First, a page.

I hate routers. There, I’ve said it. Oh, for you fanboys, I freely admit that routers CAN do a wonderful job and many things they do are almost impossible to accomplish easily by hand. Even so, I hate them and avoid using them whenever possible. They are of the devil and, for all their benefits, are THE fastest way to ruin pieces of wood. The panels, you see, are free floating in grooves routed on the curved surfaces of the arches. Really the only good way I could make them was with a slot cutting bit and bearing. But any mistake would be difficult to repair without replacing, at the least, the arch itself. I did gird up for battle and rout away 19 good slots. But the last inch of the last slot ripped off a chunk of my arch point. Oh, did the invectives flow. My shop cat supervisor even vacated the area for a bit..and she’s heard me on a tear before. My wife, bless her sense of timing, walked out into the garage just as the safety glasses impacted the wall next to the door. She left without saying a word. I have matured as a woodworker though. Once upon a time I probably would have tossed the piece as well but that just isn’t cool. Now I just swear and throw glasses that can be replaced for $1.50 on sale. One day that too shall probably pass. My wife can hope.
Since I’d done about all the damage I could do to the stiles I moved on to the panels. I was torn between using the full width (16”!) sapele or trying my luck at resawing the panels and bookmatching them to conserve material. I did finally decide to resaw and I’m very glad at that decision. Again, wood movement was a motivating factor. I didn’t want my wide boards to turn into potato chips as thin, wide boards are want to do. At least bookmatching them would reduce the curling. No great secrets to this, I just made two deep cuts on the opposing edges with my table saw and finished the deed on the bandsaw. I took my time with the jointing and with a combination of the jointer (followed up with a pass or two of a #8 stanley to remove the scallops) and my newly tuned up tablesaw doing the opposing side rips the joints came out nearly perfect. I could hold the two mating surfaces up to one another against a strong backlight and with no pressure at all there were no light gaps from any angle. I was so stoked. Glued it up, drum sanded it to near final thickness, traced my arches, bandsawed the shape, final drum sanding and a nice chamfer along each and every edge. Bingo! 11 panels all ready for installation. At this point the astute readers will undoubtedly say: “but wait Blue..there are only 10 places for them to go.” Ah yes, gentle reader, but we always make one for practice finish..and if you make it big enough you can always use it to replace a damaged panel later. You know..like, if you needed to. Just a tip from ol’ Uncle Dynablue. Anyhow..here it is. Oh look! You can hardly notice where the router ATE MY FRIGGING CORNER!:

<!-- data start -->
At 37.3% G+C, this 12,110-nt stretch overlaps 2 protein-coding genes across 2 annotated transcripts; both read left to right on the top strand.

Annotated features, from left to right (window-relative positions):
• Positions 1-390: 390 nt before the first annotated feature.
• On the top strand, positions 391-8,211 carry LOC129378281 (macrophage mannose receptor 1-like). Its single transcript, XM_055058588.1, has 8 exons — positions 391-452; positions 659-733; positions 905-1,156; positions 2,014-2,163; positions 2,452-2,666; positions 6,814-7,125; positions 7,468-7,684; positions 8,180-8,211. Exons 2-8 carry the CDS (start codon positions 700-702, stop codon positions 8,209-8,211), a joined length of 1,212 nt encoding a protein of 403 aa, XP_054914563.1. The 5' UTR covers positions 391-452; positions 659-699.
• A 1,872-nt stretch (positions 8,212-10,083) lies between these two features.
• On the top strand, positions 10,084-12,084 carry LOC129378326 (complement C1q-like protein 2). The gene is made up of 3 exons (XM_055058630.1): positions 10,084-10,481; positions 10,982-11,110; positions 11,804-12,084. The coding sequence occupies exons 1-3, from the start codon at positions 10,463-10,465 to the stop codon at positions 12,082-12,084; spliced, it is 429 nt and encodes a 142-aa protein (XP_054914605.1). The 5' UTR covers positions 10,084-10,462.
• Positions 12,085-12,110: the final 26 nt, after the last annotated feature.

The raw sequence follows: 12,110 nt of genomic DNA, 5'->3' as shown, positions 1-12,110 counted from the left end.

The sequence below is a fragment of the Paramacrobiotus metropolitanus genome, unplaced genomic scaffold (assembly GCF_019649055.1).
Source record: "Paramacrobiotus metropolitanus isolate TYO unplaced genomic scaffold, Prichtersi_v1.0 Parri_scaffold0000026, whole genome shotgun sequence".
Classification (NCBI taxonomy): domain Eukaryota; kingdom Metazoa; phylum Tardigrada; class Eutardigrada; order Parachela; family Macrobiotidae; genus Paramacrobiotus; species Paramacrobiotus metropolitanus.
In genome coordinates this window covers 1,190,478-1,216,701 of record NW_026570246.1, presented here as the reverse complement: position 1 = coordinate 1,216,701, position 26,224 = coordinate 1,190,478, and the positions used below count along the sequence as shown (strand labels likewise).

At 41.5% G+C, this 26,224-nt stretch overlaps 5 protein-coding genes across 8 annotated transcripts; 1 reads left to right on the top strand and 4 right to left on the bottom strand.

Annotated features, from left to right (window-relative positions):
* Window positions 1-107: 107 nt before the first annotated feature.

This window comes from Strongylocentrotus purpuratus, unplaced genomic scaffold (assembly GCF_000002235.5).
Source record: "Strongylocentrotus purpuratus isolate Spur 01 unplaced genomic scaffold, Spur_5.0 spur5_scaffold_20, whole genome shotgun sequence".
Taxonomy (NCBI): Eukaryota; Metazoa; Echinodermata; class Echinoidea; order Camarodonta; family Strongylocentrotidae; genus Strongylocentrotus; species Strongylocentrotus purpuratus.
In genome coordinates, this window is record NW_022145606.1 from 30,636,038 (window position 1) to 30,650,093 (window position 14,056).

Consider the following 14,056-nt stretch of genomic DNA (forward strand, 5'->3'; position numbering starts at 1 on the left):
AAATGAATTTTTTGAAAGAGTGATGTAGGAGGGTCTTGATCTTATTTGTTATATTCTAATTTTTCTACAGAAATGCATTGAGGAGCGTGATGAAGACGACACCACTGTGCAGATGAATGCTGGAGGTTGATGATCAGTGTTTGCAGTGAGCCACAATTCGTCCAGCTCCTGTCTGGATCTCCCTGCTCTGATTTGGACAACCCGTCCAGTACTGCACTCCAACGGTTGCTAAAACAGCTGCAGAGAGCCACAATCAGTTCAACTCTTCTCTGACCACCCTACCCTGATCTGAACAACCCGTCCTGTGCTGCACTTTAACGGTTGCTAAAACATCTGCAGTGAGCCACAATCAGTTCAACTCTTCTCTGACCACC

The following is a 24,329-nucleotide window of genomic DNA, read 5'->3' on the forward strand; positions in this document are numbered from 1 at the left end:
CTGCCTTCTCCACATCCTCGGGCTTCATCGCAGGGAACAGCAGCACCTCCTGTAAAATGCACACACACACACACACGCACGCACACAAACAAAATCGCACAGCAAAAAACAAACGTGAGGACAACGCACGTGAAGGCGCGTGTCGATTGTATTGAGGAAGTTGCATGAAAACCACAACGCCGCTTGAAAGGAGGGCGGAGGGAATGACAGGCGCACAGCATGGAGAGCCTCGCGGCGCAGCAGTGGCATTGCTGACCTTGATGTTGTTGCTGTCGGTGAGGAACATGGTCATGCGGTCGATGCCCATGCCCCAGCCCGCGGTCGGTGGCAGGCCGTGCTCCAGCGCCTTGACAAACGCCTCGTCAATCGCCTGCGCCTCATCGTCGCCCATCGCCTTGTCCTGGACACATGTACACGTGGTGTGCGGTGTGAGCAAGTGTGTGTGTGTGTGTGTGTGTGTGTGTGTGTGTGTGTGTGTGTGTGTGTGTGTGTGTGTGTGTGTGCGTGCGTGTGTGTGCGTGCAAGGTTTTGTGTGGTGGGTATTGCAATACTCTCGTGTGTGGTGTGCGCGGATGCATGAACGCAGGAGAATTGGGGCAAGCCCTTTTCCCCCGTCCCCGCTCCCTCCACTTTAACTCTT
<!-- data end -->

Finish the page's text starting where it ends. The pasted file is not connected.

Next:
I hate routers.
-- Mistake? No, that's just an unexpected design opportunity....